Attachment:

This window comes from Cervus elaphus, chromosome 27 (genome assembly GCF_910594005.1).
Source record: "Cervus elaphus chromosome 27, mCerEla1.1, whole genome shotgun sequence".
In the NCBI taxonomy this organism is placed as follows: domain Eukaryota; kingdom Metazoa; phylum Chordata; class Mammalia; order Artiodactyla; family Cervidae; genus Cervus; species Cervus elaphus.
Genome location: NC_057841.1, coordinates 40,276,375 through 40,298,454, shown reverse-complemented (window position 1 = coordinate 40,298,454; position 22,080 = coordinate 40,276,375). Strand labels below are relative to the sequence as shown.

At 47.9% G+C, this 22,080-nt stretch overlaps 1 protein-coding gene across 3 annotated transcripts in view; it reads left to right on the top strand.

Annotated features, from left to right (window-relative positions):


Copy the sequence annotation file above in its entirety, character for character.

This window comes from Cervus elaphus, chromosome 27 (genome assembly GCF_910594005.1).
Source record: "Cervus elaphus chromosome 27, mCerEla1.1, whole genome shotgun sequence".
In the NCBI taxonomy this organism is placed as follows: domain Eukaryota; kingdom Metazoa; phylum Chordata; class Mammalia; order Artiodactyla; family Cervidae; genus Cervus; species Cervus elaphus.
Genome location: NC_057841.1, coordinates 40,276,375 through 40,298,454, shown reverse-complemented (window position 1 = coordinate 40,298,454; position 22,080 = coordinate 40,276,375). Strand labels below are relative to the sequence as shown.

At 47.9% G+C, this 22,080-nt stretch overlaps 1 protein-coding gene across 3 annotated transcripts in view; it reads left to right on the top strand.

Annotated features, from left to right (window-relative positions):